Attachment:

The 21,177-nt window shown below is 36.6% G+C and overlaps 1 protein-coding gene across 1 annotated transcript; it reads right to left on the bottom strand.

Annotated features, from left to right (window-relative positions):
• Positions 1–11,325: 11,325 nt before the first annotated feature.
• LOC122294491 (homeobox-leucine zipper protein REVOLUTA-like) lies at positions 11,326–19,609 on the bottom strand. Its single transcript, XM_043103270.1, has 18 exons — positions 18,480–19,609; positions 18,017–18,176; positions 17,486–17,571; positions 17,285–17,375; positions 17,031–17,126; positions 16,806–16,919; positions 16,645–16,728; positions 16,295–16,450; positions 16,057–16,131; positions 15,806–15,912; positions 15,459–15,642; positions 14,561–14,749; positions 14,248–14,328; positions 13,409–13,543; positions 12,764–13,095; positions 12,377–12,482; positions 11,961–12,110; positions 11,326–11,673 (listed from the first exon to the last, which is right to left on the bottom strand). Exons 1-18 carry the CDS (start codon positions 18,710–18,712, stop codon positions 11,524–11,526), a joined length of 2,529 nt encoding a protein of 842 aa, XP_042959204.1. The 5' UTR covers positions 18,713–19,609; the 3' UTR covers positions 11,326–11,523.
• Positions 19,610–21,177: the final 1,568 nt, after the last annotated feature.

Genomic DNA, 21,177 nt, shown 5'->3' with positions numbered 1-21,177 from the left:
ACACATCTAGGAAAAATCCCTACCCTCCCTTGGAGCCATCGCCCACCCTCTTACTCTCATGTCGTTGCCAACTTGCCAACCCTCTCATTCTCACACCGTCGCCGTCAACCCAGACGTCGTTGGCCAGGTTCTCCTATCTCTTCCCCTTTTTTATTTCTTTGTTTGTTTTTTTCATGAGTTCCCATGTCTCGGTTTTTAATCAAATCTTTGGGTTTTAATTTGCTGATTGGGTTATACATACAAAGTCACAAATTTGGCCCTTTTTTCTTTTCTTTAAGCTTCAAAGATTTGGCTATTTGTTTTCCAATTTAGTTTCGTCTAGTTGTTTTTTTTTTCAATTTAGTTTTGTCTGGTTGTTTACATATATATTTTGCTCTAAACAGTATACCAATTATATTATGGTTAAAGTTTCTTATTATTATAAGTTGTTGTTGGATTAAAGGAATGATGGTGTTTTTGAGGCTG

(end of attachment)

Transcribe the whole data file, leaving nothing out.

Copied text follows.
The 21,177-nt window shown below is 36.6% G+C and overlaps 1 protein-coding gene across 1 annotated transcript; it reads right to left on the bottom strand.

Annotated features, from left to right (window-relative positions):
• Positions 1–11,325: 11,325 nt before the first annotated feature.
• LOC122294491 (homeobox-leucine zipper protein REVOLUTA-like) lies at positions 11,326–19,609 on the bottom strand. Its single transcript, XM_043103270.1, has 18 exons — positions 18,480–19,609; positions 18,017–18,176; positions 17,486–17,571; positions 17,285–17,375; positions 17,031–17,126; positions 16,806–16,919; positions 16,645–16,728; positions 16,295–16,450; positions 16,057–16,131; positions 15,806–15,912; positions 15,459–15,642; positions 14,561–14,749; positions 14,248–14,328; positions 13,409–13,543; positions 12,764–13,095; positions 12,377–12,482; positions 11,961–12,110; positions 11,326–11,673 (listed from the first exon to the last, which is right to left on the bottom strand). Exons 1-18 carry the CDS (start codon positions 18,710–18,712, stop codon positions 11,524–11,526), a joined length of 2,529 nt encoding a protein of 842 aa, XP_042959204.1. The 5' UTR covers positions 18,713–19,609; the 3' UTR covers positions 11,326–11,523.
• Positions 19,610–21,177: the final 1,568 nt, after the last annotated feature.

Genomic DNA, 21,177 nt, shown 5'->3' with positions numbered 1-21,177 from the left:
ACACATCTAGGAAAAATCCCTACCCTCCCTTGGAGCCATCGCCCACCCTCTTACTCTCATGTCGTTGCCAACTTGCCAACCCTCTCATTCTCACACCGTCGCCGTCAACCCAGACGTCGTTGGCCAGGTTCTCCTATCTCTTCCCCTTTTTTATTTCTTTGTTTGTTTTTTTCATGAGTTCCCATGTCTCGGTTTTTAATCAAATCTTTGGGTTTTAATTTGCTGATTGGGTTATACATACAAAGTCACAAATTTGGCCCTTTTTTCTTTTCTTTAAGCTTCAAAGATTTGGCTATTTGTTTTCCAATTTAGTTTCGTCTAGTTGTTTTTTTTTTCAATTTAGTTTTGTCTGGTTGTTTACATATATATTTTGCTCTAAACAGTATACCAATTATATTATGGTTAAAGTTTCTTATTATTATAAGTTGTTGTTGGATTAAAGGAATGATGGTGTTTTTGAGGCTG